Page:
The much longer Trouble with Nigeria section is, as I say, undermined somewhat by the total lack of context. For those not familiar with Nigerian politics one might come away with the stereotypical impression that it is simply a chronicle of yet another ‘failed African state’. While Achebe’s impassioned call for Nigerians to do better does belie this to an extent it seems to exist in a sort of vacuum – what position is Achebe writing from? Where does he stand in all this? What experiences caused him to come to these conclusions? In history this sort of vital contextual information is the prerequisite to any sort of informed reading of a source. As mentioned above, in making ‘Great Ideas’ shorter and snappier Penguin runs the risk of invalidating their own concept by making the books little more than selections of good writing (Freud excepted). I should say that you do get a better impression of Achebe’s life from There Was a Country but you shouldn’t really have to read a whole other book just to understand another one. I am giving this one three Yen ¥¥¥ because ‘An Image of Africa’ was excellent and ‘The Trouble with Nigeria’ was well-written and passionate but somewhat overlong given that it lacked any sort of contextualising information.
The final ‘Great Idea’ I read was Hannah Arendt’s Eichmann and the Holocaust, which contained extracts from the longer work Eichmann in Jerusalem. This concerned the trial of Adolf Eichmann, one of the minds behind the holocaust, in Jerusalem after his capture by Mossad agents in Buenos Aires in 1960. Arendt used this work to introduce the concept of the ‘banality of evil’, this was perhaps the most coherent and understandable of the ‘extract’ Great Ideas I have read it. It was immediately clear to me, someone I should stress who knew who Adolf Eichmann was and what the Holocaust was all about, what was going on. Furthermore, the book deals with wider themes such as how can a justice system hold people accountable for a crime as horrendous and unprecedented as the genocide of a people? Arendt’s ruminations on guilt, justice and culpability are clearly-presented and very thought-provoking. I would highly recommend this book as a short if chilling read. It gets the full five yen for making a very complicated and tricky subject legible to the reader ¥¥¥¥¥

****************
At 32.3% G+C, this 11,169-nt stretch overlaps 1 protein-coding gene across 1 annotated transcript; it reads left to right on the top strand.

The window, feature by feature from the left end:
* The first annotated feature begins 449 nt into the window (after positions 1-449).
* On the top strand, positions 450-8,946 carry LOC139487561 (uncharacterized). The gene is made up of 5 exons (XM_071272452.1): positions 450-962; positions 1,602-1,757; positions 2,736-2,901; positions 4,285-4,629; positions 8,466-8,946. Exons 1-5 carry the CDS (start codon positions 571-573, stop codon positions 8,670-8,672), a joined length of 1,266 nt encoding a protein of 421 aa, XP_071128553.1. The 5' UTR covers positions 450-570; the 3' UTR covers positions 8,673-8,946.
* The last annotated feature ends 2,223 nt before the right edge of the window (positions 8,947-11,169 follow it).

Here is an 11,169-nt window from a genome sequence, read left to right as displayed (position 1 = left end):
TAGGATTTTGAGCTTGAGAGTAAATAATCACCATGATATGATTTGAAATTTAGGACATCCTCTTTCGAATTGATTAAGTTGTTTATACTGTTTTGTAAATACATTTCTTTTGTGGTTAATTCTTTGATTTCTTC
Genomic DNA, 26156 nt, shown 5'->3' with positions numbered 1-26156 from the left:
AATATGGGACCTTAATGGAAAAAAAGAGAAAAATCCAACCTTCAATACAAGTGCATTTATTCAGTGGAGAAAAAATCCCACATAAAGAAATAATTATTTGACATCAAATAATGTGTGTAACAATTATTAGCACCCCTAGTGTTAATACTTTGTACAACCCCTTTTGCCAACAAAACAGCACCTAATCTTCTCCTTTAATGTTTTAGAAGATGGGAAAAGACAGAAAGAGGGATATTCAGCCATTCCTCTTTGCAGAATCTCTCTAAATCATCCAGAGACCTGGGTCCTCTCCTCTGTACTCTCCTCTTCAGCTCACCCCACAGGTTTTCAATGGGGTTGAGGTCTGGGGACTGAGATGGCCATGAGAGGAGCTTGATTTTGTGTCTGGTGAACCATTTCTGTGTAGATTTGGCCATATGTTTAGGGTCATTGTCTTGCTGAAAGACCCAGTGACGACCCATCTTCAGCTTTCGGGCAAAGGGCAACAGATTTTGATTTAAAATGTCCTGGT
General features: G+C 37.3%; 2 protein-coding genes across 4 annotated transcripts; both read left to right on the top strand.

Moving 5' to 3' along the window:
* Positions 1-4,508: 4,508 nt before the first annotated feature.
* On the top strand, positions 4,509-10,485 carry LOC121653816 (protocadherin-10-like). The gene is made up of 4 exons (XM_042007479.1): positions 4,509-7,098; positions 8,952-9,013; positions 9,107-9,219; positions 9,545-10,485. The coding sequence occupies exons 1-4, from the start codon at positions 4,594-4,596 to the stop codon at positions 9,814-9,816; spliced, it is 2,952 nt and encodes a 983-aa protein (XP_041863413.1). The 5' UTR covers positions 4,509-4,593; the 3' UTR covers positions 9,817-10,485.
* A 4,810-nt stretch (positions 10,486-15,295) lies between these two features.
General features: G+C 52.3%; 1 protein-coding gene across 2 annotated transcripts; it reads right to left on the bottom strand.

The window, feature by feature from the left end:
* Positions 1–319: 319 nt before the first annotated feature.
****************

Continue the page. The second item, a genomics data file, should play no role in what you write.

However, Eichmann in Jerusalem was so good that, like Burckhardt’s book mentioned above, I found myself wanting a copy of the full book, which can be acquired used for about 50p less than I paid for the Great Ideas version. Once again, the series’ problems are boiled down into one example. Even where the shorter books are excellent and compelling reads, if they are extracts it is usually better value to purchase the whole thing. Maybe this is why Great Ideas stopped coming out?
The Great Ideas series reminds me of the classic aphorism ‘don’t judge a book by its cover’. As will be seen above, the covers of these books are often stunning and they make an excellent ‘display book’ for your shelves (even the different coloured covers look good all in a row). However, when the book is simply an extract of a longer work it is usually cheaper and more sensible to get that full work instead. I would be more inclined to still consider getting ‘Great Ideas’ which are either full works or collections of essays but even then you can usually find more comprehensive versions of these. Unfortunately given the fact that it is often cheaper to get the original work, I can’t even recommend ‘Great Ideas’ as a good taster – in retrospect I should have just bought Eichmann in Jerusalem or The Civilisation of the Renaissance in Italy. One possibly good use for them, however, is as a gift for friends that you would like to share the ‘Great Ideas’ with. Pick it up, have a read, pass it on, buy the full book, share the knowledge in the process? While individually, as can be seen above, the series contains some gems (and some stinkers), the execution of the concept as a whole makes me less inclined to get any more.